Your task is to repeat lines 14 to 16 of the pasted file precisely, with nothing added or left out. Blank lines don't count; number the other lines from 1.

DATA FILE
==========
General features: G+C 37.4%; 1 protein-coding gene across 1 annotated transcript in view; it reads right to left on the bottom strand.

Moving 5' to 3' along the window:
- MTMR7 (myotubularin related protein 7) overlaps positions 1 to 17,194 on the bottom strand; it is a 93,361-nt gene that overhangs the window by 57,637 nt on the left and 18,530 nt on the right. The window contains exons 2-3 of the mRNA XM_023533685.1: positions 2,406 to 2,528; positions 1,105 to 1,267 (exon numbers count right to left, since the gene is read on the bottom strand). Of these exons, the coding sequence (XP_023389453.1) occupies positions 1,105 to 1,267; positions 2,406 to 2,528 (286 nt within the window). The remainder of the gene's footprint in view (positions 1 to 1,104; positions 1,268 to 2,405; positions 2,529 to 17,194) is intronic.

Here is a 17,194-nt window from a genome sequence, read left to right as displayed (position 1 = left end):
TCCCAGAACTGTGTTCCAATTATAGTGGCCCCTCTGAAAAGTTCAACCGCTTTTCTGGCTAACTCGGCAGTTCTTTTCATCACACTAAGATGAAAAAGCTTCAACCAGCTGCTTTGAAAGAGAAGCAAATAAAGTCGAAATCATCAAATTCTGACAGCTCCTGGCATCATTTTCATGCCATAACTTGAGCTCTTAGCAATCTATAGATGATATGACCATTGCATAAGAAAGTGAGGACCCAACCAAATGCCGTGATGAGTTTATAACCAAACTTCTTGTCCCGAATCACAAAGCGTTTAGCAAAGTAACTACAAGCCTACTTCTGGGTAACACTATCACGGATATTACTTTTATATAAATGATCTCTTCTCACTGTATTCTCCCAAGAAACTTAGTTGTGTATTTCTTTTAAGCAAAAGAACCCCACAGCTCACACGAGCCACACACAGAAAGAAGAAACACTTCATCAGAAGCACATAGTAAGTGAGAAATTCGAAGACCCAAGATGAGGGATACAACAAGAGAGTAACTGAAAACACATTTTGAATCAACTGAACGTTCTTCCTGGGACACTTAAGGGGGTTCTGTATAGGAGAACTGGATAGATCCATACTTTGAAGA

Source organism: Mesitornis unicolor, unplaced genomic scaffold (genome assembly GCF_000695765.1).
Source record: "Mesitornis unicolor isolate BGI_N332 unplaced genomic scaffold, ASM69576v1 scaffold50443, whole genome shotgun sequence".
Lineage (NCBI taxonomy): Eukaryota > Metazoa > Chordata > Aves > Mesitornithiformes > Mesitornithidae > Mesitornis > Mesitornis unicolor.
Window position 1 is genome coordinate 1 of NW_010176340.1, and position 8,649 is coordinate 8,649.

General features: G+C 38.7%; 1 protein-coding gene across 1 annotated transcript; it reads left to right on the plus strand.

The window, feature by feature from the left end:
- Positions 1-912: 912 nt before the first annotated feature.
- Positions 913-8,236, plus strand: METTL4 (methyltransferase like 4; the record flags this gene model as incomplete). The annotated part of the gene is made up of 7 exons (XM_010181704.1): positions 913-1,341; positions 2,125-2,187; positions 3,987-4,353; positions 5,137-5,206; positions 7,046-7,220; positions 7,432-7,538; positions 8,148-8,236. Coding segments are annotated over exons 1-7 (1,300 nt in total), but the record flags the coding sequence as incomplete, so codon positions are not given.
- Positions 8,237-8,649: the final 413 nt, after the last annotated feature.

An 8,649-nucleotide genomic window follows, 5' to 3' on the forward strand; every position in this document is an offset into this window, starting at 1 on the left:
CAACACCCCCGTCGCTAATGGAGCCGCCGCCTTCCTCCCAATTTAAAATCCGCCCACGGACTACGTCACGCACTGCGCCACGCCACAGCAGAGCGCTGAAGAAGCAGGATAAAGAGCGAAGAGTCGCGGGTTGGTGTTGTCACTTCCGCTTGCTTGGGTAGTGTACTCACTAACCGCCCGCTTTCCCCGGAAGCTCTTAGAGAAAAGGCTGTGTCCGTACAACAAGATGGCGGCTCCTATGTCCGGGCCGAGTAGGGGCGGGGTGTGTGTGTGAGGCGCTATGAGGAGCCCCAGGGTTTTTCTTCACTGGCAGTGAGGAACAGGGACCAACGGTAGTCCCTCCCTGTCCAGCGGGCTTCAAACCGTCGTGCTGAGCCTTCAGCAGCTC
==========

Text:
- Positions 8,237-8,649: the final 413 nt, after the last annotated feature.

An 8,649-nucleotide genomic window follows, 5' to 3' on the forward strand; every position in this document is an offset into this window, starting at 1 on the left:
CAACACCCCCGTCGCTAATGGAGCCGCCGCCTTCCTCCCAATTTAAAATCCGCCCACGGACTACGTCACGCACTGCGCCACGCCACAGCAGAGCGCTGAAGAAGCAGGATAAAGAGCGAAGAGTCGCGGGTTGGTGTTGTCACTTCCGCTTGCTTGGGTAGTGTACTCACTAACCGCCCGCTTTCCCCGGAAGCTCTTAGAGAAAAGGCTGTGTCCGTACAACAAGATGGCGGCTCCTATGTCCGGGCCGAGTAGGGGCGGGGTGTGTGTGTGAGGCGCTATGAGGAGCCCCAGGGTTTTTCTTCACTGGCAGTGAGGAACAGGGACCAACGGTAGTCCCTCCCTGTCCAGCGGGCTTCAAACCGTCGTGCTGAGCCTTCAGCAGCTC